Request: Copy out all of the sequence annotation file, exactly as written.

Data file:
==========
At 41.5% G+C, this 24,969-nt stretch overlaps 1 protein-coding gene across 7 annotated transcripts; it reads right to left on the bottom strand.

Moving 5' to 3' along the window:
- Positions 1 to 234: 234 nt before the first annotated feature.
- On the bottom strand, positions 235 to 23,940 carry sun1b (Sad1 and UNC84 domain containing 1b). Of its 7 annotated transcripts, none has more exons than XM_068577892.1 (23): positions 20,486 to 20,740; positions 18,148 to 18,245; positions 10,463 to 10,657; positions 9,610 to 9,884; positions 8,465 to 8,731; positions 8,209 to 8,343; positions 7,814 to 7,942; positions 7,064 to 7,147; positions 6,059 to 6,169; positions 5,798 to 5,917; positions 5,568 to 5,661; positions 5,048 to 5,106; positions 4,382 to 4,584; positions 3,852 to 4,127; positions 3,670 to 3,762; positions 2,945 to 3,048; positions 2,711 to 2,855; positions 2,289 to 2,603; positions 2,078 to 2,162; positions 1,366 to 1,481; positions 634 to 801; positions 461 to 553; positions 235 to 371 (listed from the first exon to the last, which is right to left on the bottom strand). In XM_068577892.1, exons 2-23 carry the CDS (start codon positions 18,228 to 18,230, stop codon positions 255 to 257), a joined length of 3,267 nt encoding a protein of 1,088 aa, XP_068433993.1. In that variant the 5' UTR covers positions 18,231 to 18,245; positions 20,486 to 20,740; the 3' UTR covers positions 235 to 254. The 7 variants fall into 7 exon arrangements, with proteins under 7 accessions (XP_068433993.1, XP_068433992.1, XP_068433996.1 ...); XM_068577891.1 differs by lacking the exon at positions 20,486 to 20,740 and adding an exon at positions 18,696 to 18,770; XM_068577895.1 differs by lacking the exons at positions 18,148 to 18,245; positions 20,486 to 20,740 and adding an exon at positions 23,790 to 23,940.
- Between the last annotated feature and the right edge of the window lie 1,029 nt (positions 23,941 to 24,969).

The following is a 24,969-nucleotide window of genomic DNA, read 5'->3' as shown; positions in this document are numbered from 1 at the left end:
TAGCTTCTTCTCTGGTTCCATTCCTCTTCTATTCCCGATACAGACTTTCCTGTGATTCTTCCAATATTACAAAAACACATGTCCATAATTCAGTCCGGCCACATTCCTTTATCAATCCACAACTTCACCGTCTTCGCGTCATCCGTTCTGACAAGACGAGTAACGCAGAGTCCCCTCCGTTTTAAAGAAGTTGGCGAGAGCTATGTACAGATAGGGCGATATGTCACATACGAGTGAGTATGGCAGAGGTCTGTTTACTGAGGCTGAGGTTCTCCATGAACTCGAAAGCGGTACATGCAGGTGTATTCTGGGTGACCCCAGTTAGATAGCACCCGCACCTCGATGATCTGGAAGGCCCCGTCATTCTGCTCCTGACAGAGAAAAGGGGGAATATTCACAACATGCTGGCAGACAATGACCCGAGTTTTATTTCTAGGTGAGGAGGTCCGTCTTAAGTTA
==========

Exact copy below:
At 41.5% G+C, this 24,969-nt stretch overlaps 1 protein-coding gene across 7 annotated transcripts; it reads right to left on the bottom strand.

Moving 5' to 3' along the window:
- Positions 1 to 234: 234 nt before the first annotated feature.
- On the bottom strand, positions 235 to 23,940 carry sun1b (Sad1 and UNC84 domain containing 1b). Of its 7 annotated transcripts, none has more exons than XM_068577892.1 (23): positions 20,486 to 20,740; positions 18,148 to 18,245; positions 10,463 to 10,657; positions 9,610 to 9,884; positions 8,465 to 8,731; positions 8,209 to 8,343; positions 7,814 to 7,942; positions 7,064 to 7,147; positions 6,059 to 6,169; positions 5,798 to 5,917; positions 5,568 to 5,661; positions 5,048 to 5,106; positions 4,382 to 4,584; positions 3,852 to 4,127; positions 3,670 to 3,762; positions 2,945 to 3,048; positions 2,711 to 2,855; positions 2,289 to 2,603; positions 2,078 to 2,162; positions 1,366 to 1,481; positions 634 to 801; positions 461 to 553; positions 235 to 371 (listed from the first exon to the last, which is right to left on the bottom strand). In XM_068577892.1, exons 2-23 carry the CDS (start codon positions 18,228 to 18,230, stop codon positions 255 to 257), a joined length of 3,267 nt encoding a protein of 1,088 aa, XP_068433993.1. In that variant the 5' UTR covers positions 18,231 to 18,245; positions 20,486 to 20,740; the 3' UTR covers positions 235 to 254. The 7 variants fall into 7 exon arrangements, with proteins under 7 accessions (XP_068433993.1, XP_068433992.1, XP_068433996.1 ...); XM_068577891.1 differs by lacking the exon at positions 20,486 to 20,740 and adding an exon at positions 18,696 to 18,770; XM_068577895.1 differs by lacking the exons at positions 18,148 to 18,245; positions 20,486 to 20,740 and adding an exon at positions 23,790 to 23,940.
- Between the last annotated feature and the right edge of the window lie 1,029 nt (positions 23,941 to 24,969).

The following is a 24,969-nucleotide window of genomic DNA, read 5'->3' as shown; positions in this document are numbered from 1 at the left end:
TAGCTTCTTCTCTGGTTCCATTCCTCTTCTATTCCCGATACAGACTTTCCTGTGATTCTTCCAATATTACAAAAACACATGTCCATAATTCAGTCCGGCCACATTCCTTTATCAATCCACAACTTCACCGTCTTCGCGTCATCCGTTCTGACAAGACGAGTAACGCAGAGTCCCCTCCGTTTTAAAGAAGTTGGCGAGAGCTATGTACAGATAGGGCGATATGTCACATACGAGTGAGTATGGCAGAGGTCTGTTTACTGAGGCTGAGGTTCTCCATGAACTCGAAAGCGGTACATGCAGGTGTATTCTGGGTGACCCCAGTTAGATAGCACCCGCACCTCGATGATCTGGAAGGCCCCGTCATTCTGCTCCTGACAGAGAAAAGGGGGAATATTCACAACATGCTGGCAGACAATGACCCGAGTTTTATTTCTAGGTGAGGAGGTCCGTCTTAAGTTA